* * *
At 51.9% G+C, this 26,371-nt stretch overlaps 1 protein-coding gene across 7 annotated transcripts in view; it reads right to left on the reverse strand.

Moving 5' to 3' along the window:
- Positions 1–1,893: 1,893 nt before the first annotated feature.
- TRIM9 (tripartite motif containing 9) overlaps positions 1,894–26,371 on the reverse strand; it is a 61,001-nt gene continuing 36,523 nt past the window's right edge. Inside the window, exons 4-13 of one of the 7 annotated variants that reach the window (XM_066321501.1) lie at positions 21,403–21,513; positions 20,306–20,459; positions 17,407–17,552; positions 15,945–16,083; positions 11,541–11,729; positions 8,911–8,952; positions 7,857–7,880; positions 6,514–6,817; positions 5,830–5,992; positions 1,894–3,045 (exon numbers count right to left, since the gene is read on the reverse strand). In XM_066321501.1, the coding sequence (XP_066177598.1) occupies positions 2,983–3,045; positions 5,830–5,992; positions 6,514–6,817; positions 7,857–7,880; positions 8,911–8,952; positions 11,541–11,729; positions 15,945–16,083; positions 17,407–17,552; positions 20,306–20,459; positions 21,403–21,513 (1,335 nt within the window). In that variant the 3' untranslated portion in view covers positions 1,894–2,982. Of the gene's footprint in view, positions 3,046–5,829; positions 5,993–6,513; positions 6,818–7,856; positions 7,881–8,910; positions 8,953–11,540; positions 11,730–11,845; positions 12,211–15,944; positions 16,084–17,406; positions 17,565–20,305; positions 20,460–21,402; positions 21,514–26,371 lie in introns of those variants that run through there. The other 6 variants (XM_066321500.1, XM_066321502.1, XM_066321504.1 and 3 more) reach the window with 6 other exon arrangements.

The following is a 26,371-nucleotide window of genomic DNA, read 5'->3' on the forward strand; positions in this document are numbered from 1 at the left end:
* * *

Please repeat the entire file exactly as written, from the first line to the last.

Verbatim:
At 51.9% G+C, this 26,371-nt stretch overlaps 1 protein-coding gene across 7 annotated transcripts in view; it reads right to left on the reverse strand.

Moving 5' to 3' along the window:
- Positions 1–1,893: 1,893 nt before the first annotated feature.
- TRIM9 (tripartite motif containing 9) overlaps positions 1,894–26,371 on the reverse strand; it is a 61,001-nt gene continuing 36,523 nt past the window's right edge. Inside the window, exons 4-13 of one of the 7 annotated variants that reach the window (XM_066321501.1) lie at positions 21,403–21,513; positions 20,306–20,459; positions 17,407–17,552; positions 15,945–16,083; positions 11,541–11,729; positions 8,911–8,952; positions 7,857–7,880; positions 6,514–6,817; positions 5,830–5,992; positions 1,894–3,045 (exon numbers count right to left, since the gene is read on the reverse strand). In XM_066321501.1, the coding sequence (XP_066177598.1) occupies positions 2,983–3,045; positions 5,830–5,992; positions 6,514–6,817; positions 7,857–7,880; positions 8,911–8,952; positions 11,541–11,729; positions 15,945–16,083; positions 17,407–17,552; positions 20,306–20,459; positions 21,403–21,513 (1,335 nt within the window). In that variant the 3' untranslated portion in view covers positions 1,894–2,982. Of the gene's footprint in view, positions 3,046–5,829; positions 5,993–6,513; positions 6,818–7,856; positions 7,881–8,910; positions 8,953–11,540; positions 11,730–11,845; positions 12,211–15,944; positions 16,084–17,406; positions 17,565–20,305; positions 20,460–21,402; positions 21,514–26,371 lie in introns of those variants that run through there. The other 6 variants (XM_066321500.1, XM_066321502.1, XM_066321504.1 and 3 more) reach the window with 6 other exon arrangements.

The following is a 26,371-nucleotide window of genomic DNA, read 5'->3' on the forward strand; positions in this document are numbered from 1 at the left end: